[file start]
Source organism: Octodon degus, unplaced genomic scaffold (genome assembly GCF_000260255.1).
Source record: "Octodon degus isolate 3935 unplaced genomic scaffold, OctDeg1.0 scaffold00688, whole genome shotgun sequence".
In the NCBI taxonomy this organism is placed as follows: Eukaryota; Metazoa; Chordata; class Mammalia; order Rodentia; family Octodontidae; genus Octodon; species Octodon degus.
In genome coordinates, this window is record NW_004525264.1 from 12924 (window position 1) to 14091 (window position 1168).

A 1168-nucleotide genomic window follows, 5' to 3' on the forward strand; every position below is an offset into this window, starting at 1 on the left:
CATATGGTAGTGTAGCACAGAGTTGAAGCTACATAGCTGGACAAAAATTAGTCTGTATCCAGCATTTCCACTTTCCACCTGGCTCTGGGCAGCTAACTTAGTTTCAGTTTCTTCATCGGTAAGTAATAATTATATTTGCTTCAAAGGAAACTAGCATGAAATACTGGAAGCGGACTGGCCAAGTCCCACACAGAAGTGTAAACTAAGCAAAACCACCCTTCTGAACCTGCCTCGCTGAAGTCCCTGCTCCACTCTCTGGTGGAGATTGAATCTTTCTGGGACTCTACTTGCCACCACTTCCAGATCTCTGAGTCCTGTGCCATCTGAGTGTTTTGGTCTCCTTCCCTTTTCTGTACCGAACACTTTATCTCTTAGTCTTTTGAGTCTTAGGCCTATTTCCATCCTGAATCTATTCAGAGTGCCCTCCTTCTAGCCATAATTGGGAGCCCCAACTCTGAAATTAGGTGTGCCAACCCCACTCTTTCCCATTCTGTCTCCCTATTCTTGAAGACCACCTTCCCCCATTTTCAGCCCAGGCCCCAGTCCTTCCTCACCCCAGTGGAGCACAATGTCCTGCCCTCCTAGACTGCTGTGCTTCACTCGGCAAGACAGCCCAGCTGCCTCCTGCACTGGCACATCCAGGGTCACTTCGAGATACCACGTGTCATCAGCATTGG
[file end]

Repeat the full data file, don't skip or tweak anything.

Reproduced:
Source organism: Octodon degus, unplaced genomic scaffold (genome assembly GCF_000260255.1).
Source record: "Octodon degus isolate 3935 unplaced genomic scaffold, OctDeg1.0 scaffold00688, whole genome shotgun sequence".
In the NCBI taxonomy this organism is placed as follows: Eukaryota; Metazoa; Chordata; class Mammalia; order Rodentia; family Octodontidae; genus Octodon; species Octodon degus.
In genome coordinates, this window is record NW_004525264.1 from 12924 (window position 1) to 14091 (window position 1168).

A 1168-nucleotide genomic window follows, 5' to 3' on the forward strand; every position below is an offset into this window, starting at 1 on the left:
CATATGGTAGTGTAGCACAGAGTTGAAGCTACATAGCTGGACAAAAATTAGTCTGTATCCAGCATTTCCACTTTCCACCTGGCTCTGGGCAGCTAACTTAGTTTCAGTTTCTTCATCGGTAAGTAATAATTATATTTGCTTCAAAGGAAACTAGCATGAAATACTGGAAGCGGACTGGCCAAGTCCCACACAGAAGTGTAAACTAAGCAAAACCACCCTTCTGAACCTGCCTCGCTGAAGTCCCTGCTCCACTCTCTGGTGGAGATTGAATCTTTCTGGGACTCTACTTGCCACCACTTCCAGATCTCTGAGTCCTGTGCCATCTGAGTGTTTTGGTCTCCTTCCCTTTTCTGTACCGAACACTTTATCTCTTAGTCTTTTGAGTCTTAGGCCTATTTCCATCCTGAATCTATTCAGAGTGCCCTCCTTCTAGCCATAATTGGGAGCCCCAACTCTGAAATTAGGTGTGCCAACCCCACTCTTTCCCATTCTGTCTCCCTATTCTTGAAGACCACCTTCCCCCATTTTCAGCCCAGGCCCCAGTCCTTCCTCACCCCAGTGGAGCACAATGTCCTGCCCTCCTAGACTGCTGTGCTTCACTCGGCAAGACAGCCCAGCTGCCTCCTGCACTGGCACATCCAGGGTCACTTCGAGATACCACGTGTCATCAGCATTGG